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In the twilight hours of the morning, a text came through:

The bartender was a guy my friend Alison, a 32-year-old marketing executive in New York, had been seeing on and off for a couple months. And the keg? Well, that was a sad piece of room décor that her not-a-boyfriend just couldn't seem to part with. It’d been taking up prime real estate in his bedroom for months. Why he just couldn't move it, a mystery.

And Alison stayed at the bartender’s house and slept next to the keg because that’s what we do sometimes when we like someone: love them, love their keg.

Of course, women often run into surprising, unwelcome, and just plain weird questions the first time they even think about staying over at a guy’s house. What if his place smells? What if he smells? What if he’s only got a twin bed? What if he sleeps with the lights on or the TV on, or with a tiny fan buzzing in front of his face? There are a million and one variables that are out of your control. For men, it’s a no brainer: Sure, come home with us, have a good time. For women, it’s a potential house of juvenile horrors — or at least a very uncomfortable night’s sleep.  

“It’s awkward when you wake up next to a keg, in a garbage can, and you didn’t go to bed at a kegger,” Alison told me over drinks several weeks later, after things with the bartender and his metal friends had cooled significantly.

She typically dated guys that were as successful as her, but something about this particular underachiever had gotten to her, despite his, um, questionable living conditions. And yes, the keg wasn’t the only problem.

“There was a Patrick Ewing jersey nailed to the wall. There was an ashtray full of cigarette butts and bad weed schwag on the coffee table. There were a bunch of stolen road signs around the apartment. By the way, he and the roommates are ALL 32.”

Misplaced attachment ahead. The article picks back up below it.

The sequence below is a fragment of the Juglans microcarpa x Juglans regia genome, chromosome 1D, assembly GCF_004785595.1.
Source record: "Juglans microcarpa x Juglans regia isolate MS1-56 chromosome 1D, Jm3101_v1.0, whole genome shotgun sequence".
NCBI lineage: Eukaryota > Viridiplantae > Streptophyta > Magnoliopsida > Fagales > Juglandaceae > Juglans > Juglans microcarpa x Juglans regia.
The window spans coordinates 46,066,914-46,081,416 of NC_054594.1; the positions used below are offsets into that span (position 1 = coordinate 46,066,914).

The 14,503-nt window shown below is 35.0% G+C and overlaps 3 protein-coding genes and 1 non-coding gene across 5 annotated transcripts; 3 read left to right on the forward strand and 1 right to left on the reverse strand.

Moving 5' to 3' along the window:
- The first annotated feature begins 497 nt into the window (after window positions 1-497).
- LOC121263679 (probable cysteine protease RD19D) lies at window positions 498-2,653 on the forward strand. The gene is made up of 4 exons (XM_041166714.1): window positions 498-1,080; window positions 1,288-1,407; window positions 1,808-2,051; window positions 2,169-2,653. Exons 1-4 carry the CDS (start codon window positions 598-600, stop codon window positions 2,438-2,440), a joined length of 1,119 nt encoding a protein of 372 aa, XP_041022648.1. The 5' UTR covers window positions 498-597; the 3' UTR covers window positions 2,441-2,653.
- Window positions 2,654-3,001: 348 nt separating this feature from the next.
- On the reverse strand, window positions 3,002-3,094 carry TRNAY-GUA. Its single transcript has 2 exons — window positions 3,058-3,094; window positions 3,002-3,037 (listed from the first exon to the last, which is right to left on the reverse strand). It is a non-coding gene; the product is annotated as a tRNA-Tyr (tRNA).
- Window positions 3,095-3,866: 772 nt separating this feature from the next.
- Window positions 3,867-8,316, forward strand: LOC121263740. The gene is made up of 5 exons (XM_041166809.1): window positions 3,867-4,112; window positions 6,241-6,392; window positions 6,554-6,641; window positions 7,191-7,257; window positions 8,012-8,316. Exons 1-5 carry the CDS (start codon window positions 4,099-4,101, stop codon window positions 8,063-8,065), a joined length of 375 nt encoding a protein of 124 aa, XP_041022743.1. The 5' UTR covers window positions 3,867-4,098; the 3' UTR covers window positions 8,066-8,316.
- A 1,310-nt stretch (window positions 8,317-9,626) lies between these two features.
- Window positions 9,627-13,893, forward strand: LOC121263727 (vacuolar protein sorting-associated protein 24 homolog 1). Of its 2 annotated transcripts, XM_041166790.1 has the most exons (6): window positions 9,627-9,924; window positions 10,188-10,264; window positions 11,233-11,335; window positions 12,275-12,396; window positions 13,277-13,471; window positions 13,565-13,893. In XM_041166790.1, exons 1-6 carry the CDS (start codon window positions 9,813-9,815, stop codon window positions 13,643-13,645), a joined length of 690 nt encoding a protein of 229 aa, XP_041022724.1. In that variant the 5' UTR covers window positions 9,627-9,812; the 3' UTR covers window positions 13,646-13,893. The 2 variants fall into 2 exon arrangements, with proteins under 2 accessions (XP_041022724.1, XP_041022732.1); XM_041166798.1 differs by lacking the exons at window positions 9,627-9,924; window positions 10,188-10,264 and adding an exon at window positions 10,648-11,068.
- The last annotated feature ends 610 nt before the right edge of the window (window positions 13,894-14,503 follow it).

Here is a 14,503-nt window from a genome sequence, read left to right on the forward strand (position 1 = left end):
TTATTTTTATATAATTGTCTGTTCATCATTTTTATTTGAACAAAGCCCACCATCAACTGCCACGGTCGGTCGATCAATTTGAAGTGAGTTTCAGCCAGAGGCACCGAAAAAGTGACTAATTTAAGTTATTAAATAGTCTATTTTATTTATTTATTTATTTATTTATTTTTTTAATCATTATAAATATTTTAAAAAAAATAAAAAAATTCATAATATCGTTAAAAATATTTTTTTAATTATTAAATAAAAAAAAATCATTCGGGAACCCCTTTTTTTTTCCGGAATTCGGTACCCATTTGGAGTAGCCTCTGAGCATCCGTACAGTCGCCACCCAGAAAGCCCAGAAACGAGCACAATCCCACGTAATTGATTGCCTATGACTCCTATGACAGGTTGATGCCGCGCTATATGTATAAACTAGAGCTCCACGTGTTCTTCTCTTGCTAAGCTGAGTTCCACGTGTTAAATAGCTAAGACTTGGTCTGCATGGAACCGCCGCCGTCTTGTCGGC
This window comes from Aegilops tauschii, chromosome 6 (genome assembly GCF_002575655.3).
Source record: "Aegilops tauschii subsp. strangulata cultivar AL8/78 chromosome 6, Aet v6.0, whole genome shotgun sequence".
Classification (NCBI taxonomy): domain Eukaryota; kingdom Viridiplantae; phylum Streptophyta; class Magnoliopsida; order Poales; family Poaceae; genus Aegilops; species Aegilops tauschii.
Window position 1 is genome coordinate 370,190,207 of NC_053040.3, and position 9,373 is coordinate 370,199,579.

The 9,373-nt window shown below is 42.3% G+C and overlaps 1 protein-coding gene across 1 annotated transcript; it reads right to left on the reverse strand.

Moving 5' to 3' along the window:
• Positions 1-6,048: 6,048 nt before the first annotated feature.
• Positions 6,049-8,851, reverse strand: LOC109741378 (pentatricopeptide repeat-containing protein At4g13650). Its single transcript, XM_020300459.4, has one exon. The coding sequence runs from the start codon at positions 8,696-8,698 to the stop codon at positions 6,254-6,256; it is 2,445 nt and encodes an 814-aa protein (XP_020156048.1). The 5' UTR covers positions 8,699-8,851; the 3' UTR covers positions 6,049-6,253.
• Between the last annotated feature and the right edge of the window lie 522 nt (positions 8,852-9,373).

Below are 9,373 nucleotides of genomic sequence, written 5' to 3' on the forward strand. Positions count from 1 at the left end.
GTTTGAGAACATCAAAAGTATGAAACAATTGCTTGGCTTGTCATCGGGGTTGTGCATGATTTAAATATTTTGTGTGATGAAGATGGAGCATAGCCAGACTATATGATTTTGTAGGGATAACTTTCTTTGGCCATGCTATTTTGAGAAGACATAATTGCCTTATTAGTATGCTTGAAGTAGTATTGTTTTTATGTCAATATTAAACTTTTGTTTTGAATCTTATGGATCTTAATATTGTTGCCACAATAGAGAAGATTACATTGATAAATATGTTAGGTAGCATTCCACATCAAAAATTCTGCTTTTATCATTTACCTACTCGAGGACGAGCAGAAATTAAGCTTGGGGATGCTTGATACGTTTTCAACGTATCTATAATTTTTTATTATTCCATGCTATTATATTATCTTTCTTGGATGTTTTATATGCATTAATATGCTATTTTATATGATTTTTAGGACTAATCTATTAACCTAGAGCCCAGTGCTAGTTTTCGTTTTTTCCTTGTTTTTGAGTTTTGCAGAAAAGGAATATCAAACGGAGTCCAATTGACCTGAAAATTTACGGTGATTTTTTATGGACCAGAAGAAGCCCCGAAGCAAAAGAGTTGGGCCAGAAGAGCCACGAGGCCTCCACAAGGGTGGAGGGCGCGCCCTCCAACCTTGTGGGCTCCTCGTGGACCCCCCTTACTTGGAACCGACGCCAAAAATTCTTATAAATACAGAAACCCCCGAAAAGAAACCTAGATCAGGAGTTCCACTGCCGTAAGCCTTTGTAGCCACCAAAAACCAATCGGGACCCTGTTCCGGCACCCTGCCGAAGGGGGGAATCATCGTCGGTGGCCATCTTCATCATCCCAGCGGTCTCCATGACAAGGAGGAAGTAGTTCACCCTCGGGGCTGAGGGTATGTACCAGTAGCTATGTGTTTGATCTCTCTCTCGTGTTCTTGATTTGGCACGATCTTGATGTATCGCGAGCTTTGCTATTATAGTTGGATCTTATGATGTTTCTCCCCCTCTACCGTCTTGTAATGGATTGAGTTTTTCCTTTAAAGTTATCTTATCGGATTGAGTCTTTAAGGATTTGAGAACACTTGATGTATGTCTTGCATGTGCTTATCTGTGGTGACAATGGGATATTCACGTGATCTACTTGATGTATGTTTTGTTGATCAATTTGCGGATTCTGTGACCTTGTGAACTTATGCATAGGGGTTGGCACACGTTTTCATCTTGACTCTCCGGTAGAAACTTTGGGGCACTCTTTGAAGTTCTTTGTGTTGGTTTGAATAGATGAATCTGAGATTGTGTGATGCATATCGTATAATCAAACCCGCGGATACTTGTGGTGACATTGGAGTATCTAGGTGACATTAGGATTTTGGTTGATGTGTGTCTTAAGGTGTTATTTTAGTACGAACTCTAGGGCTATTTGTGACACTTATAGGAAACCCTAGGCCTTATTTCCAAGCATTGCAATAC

What did she do? NOTHING. Because she actually like-liked him. Against the odds. And the death knell in any hook-up, or dating scenario, or relationship, is telling a guy his keg/ratty childhood comforter/year-old toothbrush has got to go. Instead, Alison opted to look on the bright side, like Heidi, 40, who works at a media company in New York.

Heidi’s had her fair share of miserable dude apartment experiences from her eight years of dating in Brooklyn.

“I went home with Greg maybe once,” she said of a long ago nightmare visit to a fling’s apartment. “I walked into an apartment that looked like a crack house. There was an empty kitchen. There was nothing in his bedroom except a twin mattress on the floor and the only decoration was a Chewbacca poster on the wall. You just look around and say ‘what's the positive here? Well, I like “Star Wars,” too.’”

And Greg’s bathroom? “I blocked it out.”

Bathrooms are often the worst part of dude apartments. No soap. No toilet paper. A preponderance of pee all over the toilet seat or floor. It can be a really hazardous place. A lot of women will avoid the bathroom if they can. For Greg’s part, he’d been living in the same place for five years, so whatever problems Heidi had, Greg was most definitely oblivious.

The first time Alison stayed at the bartender’s place, “the bathroom at night was horrible,” she said. “In the morning he must have cleaned it, because it was definitely markedly better.”

But even if the guy we’re going home with isn’t a terrible mess, and he lives like a relative adult, that doesn’t guarantee there won’t be problems.

Ally, 33, a writer who lives in Los Angeles, was excited to finally (maybe) settle down after years of singlehood.

“The first time I slept over at my ex's place, I learned that he already had a cuddle partner and that I wasn't exactly invited to the party,” she said, lamenting her ex and describing the scene. “Cut to me, lying completely adrift on one side of the bed, while he and his pug snored in unison, locked in a tender embrace cheek to cheek on the other side. Awk-ward.” The upshot? Her ex still has the pug. Ally is once again single. 

Ultimately, sleeping at a new person’s house for the first time means giving up control — control of your surroundings, control of things like the temperature and the thread count of the sheets, and ultimately, how the next six to nine hours of your life might be. Which is why for some women, it’s way too much of a hassle to bother staying over at a new guy’s place at all.

“Basically every guy I’ve slept with has had a bed on the floor and no dresser,” said Alison. “These days, I make them come to my place.”